From left to right:
Philip Woost, Ulrich Hopfer, Phyllis Frisa,
Martin Resnick, and David Orosz

Growth of Adult Human Proximal Tubule Cells

Human proximal tubule epithelial cell lines are potentially useful models to elucidate the complex cellular and molecular details of water and electrolyte homeostasis in the kidney. Samples of normal adult human kidney tissue were obtained from surgical specimens, and S1 segments of proximal convoluted tubules were microdissected, placed on collagen-coated, culture plate inserts, and co-cultured with lethally irradiated 3T3 fibroblasts. Primary cultures of proximal tubule epithelial cells were infected with a replication-defective retroviral construct encoding either wild-type or temperature-sensitive SV40 large T-antigen. Cells forming electrically resistive monolayers were selected and expanded in culture. Three cell lines (HPCT-03-ts, HPCT-05-wt, and HPCT-06-wt) were characterized for proximal tubule phenotype by electron microscopy, electrophysiology, immunofluorescence, Southern hybridization, and RT-PCR. Each of the three formed polarized, resistive epithelial monolayers with apical microvilli, tight junctional complexes, numerous mitochondria, well-developed Golgi complexes, extensive endoplasmic reticulum, convolutions of the basolateral plasma membrane, and a primary cilium. Each exhibited succinate, phosphate, and Na,K-ATPase transport activity, as well as acidic dipeptide- and ATP-regulated mechanisms of ion transport. Transcripts for Na+-bicarbonate cotransporter, Na+-H+ exchanger (NHE3), Na,K-ATPase, PTH receptor, EGF receptor, and vasopressin V2 receptor were identified. Furthermore, immunoreactive sodium phosphate cotransporter type II (NPT2), vasopressin receptor V1a, and CLIC-1 (NCC27) were also identified. These well differentiated, transport-competent cell lines demonstrated the growth, immortalization, and differentiation potential of normal, adult, human proximal tubule cells, and consequently have wide applicability in cell biology and renal physiology. David E. Orosz, Philip G. Woost, Robert J. Kolb, Margaret B. Finesilver, Wenwu Jin, Phyllis S. Frisa, Chee-Keong Choo, Chung-Fai Yau, Kwok-Wah Chan, Martin I. Resnick, Janice G. Douglas, John C. Edwards, James W. Jacobberger, and Ulrich Hopfer. Growth, Immortalization, and Differentiation Potential of Normal Adult Human Proximal Tubule Cells, In Vitro Cellular and Developmental Biology – Animal, 22 -34, 2004.

Rida A. Shibli

Nabila S. Karam

Asmara D. Moges

Cryopreservation of African Violet Shoot Tips

Cryopreservation of African violet via encapsulation-dehydration, vitrification, and encapsulation-vitrification of shoot tips was evaluated. Encapsulation-dehydration, pretreatment of shoot tips with 0.3 M sucrose for 2 d followed by air dehydration for 2 and 4 h resulted in complete survival and 75% regrowth, respectively. Dehydration of encapsulated shoot tips with silica gel for 1 h resulted in 80% survival but only 30% regrowth. Higher viability of shoot tips was obtained when using a step-wise dehydration of the material rather than direct exposure to 100% plant vitrification solution (PVS2). Complete survival and 90% regrowth were achieved with a four-step dehydration with PVS2 at 25° C for 20 min prior to freezing. The use of 2 M glycerol plus 0.4 M sucrose or 10% dimethyl sulfoxide (DMSO) plus 0.5 M sucrose as a cryoprotectant resulted in 55% survival of shoots. The greatest survival (80-100%) and regrowth (80%) was obtained when shoot tips were cryoprotected with 10% DMSO plus 0.5 M sucrose or 5% DMSO plus 0.75 M sucrose followed by dehydration with 100% PVS2. Shoot tips cryoprotected with 2 M glycerol plus 0.4 M sucrose for 20 min exhibited complete survival (100%) and the highest regrowth (55%). In encapsulation-vitrification, dehydration of encapsulated and cryoprotected shoot tips with 100% PVS2 at 25° C for 5 min resulted in 85% survival and 80% regrowth. Asmara D. Moges, Rida A. Shibli, and Nabila S. Karam. Cryopreservation of African Violet (Saintpaulia ionantha Wendl.) Shoot Tips,In Vitro Cellular and Developmental Biology – Plant, 389-395, 2004.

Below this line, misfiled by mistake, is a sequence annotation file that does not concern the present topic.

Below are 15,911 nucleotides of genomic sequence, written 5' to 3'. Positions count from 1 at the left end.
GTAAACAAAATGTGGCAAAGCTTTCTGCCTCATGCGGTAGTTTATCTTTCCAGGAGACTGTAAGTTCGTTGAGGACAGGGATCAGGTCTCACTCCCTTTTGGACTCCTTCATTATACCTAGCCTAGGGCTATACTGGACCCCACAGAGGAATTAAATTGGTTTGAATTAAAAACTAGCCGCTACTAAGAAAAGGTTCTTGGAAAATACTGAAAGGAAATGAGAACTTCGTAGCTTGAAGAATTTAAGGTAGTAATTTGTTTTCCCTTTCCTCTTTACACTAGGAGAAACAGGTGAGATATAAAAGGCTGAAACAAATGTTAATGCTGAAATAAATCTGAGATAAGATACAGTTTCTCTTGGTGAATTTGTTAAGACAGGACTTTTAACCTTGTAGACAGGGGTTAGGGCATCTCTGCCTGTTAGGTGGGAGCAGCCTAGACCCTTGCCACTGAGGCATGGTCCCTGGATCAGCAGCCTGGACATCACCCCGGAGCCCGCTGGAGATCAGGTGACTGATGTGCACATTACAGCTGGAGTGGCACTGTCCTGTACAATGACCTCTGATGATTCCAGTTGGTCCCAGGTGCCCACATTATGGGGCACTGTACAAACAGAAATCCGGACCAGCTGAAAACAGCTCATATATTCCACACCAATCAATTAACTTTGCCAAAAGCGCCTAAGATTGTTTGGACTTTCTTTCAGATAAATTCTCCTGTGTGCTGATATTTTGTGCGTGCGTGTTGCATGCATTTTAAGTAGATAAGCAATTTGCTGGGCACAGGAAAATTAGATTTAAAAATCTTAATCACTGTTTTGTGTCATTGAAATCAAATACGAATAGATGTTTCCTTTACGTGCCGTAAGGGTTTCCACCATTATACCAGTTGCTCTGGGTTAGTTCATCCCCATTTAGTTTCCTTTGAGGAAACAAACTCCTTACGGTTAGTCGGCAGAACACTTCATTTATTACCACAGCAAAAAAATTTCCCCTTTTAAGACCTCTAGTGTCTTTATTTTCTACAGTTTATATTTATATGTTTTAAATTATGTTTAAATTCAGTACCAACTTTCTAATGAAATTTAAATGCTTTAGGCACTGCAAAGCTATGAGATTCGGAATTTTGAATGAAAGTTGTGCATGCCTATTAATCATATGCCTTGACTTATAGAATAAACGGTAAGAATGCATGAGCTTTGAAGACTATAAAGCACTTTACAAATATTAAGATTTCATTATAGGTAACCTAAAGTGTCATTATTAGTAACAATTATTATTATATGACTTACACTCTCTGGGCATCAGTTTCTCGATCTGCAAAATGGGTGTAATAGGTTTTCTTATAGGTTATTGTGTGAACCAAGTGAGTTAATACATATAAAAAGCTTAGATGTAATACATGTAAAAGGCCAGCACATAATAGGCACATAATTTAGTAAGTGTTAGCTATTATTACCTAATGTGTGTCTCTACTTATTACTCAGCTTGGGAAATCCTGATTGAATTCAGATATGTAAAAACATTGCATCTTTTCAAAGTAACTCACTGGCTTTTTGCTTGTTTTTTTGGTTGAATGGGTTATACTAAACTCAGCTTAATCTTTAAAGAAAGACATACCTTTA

Arazdordi Toumadje

Ken-Ichi Kusumoto

In Vitro Differentiation of Embryonic Stem Cells

Although the ES-D3 murine embryonic stem cell line was one of the first derived, little information exists on the in vitro differentiation potential of these cells. We have used immunocytochemical and flow cytometric methods to monitor ES-D3 embryoid body differentiation in vitro over a 21-d period. Spontaneous differentiation of embryoid body cells was induced by leukemia inhibitory factor withdrawal in the absence of feeder cells. The pluripotent stem cell markers Oct-3/4, SSEA-1 and EMA-1 were found to persist for at least 7 d, whereas the primitive endoderm marker cytokeratin endo-A was expressed at increasing levels from day 6. The localization of these antigens within the embryoid bodies suggested that embryonic ectoderm- and primitive endoderm-derived tissues were segregated. Localized expression of class III beta-tubulin and sarcomeric myosin also was detected, indicating that representatives of all three embryonic germ layers were present after induction of differentiation in vitro. Arazdordi Toumadje, Ken-Ichi Kusumoto, Angela Parton, Patricia Mericko, Lori Dowell, Guozhong Ma, Luping Chen, David W. Barnes, and J. Denry Sato. Pluripotent Differentiation In Vitro of Murine ES-D3 Embryonic Stem Cells, In Vitro Cellular and Developmental Biology – Animal, 449-453, 2003.